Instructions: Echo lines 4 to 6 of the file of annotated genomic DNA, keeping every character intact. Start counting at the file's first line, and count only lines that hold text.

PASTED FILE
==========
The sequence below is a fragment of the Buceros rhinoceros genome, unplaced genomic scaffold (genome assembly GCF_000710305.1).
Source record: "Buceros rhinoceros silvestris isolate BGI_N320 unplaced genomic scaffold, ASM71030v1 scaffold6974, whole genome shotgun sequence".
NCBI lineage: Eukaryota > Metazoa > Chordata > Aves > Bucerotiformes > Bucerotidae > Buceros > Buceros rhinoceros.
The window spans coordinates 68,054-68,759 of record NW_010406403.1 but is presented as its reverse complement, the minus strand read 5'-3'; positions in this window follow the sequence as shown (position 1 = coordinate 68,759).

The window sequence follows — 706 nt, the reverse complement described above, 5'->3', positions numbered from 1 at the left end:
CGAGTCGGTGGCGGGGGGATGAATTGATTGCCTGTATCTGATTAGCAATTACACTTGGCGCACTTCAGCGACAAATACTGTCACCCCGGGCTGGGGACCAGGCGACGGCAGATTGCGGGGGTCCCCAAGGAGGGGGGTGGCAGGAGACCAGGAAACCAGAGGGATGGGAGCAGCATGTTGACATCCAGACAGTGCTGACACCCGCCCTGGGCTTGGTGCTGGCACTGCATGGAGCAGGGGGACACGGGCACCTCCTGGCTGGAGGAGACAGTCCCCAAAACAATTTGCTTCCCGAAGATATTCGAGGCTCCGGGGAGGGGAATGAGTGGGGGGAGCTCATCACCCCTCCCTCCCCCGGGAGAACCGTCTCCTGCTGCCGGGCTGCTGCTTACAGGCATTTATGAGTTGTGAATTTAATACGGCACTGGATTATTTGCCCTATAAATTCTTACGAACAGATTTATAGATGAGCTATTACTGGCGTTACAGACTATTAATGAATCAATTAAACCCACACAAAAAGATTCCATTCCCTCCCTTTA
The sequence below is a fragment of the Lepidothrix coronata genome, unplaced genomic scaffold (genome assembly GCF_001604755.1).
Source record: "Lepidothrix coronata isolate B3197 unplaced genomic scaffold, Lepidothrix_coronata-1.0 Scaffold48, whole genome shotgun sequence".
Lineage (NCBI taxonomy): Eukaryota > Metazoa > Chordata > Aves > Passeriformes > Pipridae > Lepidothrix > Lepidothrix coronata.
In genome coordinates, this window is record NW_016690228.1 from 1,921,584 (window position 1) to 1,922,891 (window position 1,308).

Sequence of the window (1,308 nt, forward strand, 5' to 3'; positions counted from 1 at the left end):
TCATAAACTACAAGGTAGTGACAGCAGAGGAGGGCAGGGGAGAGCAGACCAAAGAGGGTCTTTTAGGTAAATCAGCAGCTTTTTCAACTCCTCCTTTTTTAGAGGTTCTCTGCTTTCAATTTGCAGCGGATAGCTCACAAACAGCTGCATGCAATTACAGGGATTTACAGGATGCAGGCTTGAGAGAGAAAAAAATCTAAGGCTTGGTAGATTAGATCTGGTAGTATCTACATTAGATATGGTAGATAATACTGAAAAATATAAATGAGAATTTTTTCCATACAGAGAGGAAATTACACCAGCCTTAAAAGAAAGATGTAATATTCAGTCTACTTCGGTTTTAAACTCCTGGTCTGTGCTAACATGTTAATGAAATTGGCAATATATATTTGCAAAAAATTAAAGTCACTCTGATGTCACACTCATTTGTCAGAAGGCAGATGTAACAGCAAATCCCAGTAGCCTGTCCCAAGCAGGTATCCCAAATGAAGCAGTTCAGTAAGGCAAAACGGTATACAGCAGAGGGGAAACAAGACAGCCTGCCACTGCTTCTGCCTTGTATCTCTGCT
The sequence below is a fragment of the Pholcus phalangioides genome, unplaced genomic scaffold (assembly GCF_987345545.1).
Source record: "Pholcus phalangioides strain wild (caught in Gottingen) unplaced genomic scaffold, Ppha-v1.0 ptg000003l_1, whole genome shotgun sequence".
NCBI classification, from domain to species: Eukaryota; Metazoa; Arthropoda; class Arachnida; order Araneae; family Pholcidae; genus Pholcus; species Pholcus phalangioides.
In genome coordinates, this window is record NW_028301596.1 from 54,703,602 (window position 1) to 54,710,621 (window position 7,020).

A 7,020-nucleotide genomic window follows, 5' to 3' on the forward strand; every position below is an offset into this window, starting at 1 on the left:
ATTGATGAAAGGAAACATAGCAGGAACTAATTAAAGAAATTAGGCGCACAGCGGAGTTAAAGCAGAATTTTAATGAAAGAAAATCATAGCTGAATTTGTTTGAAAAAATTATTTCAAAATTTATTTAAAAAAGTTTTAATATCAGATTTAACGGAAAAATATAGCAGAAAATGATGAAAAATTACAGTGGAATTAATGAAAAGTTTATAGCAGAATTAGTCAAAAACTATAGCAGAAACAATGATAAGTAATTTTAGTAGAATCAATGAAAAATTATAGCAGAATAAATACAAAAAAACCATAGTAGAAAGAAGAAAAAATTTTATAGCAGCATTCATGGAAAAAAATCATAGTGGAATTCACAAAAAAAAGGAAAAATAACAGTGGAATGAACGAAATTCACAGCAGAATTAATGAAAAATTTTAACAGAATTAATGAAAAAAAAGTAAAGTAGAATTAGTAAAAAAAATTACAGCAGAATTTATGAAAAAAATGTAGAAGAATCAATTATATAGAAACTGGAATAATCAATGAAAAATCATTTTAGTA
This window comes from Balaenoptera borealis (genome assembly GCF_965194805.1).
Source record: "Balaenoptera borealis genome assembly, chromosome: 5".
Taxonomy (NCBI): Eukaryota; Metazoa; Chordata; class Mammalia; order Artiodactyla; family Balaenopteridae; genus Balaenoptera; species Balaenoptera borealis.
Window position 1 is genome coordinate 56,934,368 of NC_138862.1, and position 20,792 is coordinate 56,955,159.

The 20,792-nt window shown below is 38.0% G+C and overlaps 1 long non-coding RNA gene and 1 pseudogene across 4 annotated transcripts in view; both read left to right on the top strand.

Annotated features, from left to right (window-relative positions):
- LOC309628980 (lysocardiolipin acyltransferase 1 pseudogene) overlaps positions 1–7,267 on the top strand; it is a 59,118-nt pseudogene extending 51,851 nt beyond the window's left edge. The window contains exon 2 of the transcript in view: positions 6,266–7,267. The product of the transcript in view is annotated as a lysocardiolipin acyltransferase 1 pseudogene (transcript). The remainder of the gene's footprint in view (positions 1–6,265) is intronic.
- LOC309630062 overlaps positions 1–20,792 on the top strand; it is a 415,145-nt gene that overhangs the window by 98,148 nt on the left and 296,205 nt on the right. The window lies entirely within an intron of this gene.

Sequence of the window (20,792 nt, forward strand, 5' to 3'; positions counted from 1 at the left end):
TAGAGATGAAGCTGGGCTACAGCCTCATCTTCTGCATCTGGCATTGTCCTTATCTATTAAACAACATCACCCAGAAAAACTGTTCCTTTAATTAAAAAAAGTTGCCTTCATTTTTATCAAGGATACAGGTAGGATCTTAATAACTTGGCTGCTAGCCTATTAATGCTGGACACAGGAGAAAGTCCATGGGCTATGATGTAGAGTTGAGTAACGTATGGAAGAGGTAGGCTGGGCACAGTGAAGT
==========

The window spans coordinates 68,054-68,759 of record NW_010406403.1 but is presented as its reverse complement, the minus strand read 5'-3'; positions in this window follow the sequence as shown (position 1 = coordinate 68,759).

The window sequence follows — 706 nt, the reverse complement described above, 5'->3', positions numbered from 1 at the left end:
CGAGTCGGTGGCGGGGGGATGAATTGATTGCCTGTATCTGATTAGCAATTACACTTGGCGCACTTCAGCGACAAATACTGTCACCCCGGGCTGGGGACCAGGCGACGGCAGATTGCGGGGGTCCCCAAGGAGGGGGGTGGCAGGAGACCAGGAAACCAGAGGGATGGGAGCAGCATGTTGACATCCAGACAGTGCTGACACCCGCCCTGGGCTTGGTGCTGGCACTGCATGGAGCAGGGGGACACGGGCACCTCCTGGCTGGAGGAGACAGTCCCCAAAACAATTTGCTTCCCGAAGATATTCGAGGCTCCGGGGAGGGGAATGAGTGGGGGGAGCTCATCACCCCTCCCTCCCCCGGGAGAACCGTCTCCTGCTGCCGGGCTGCTGCTTACAGGCATTTATGAGTTGTGAATTTAATACGGCACTGGATTATTTGCCCTATAAATTCTTACGAACAGATTTATAGATGAGCTATTACTGGCGTTACAGACTATTAATGAATCAATTAAACCCACACAAAAAGATTCCATTCCCTCCCTTTA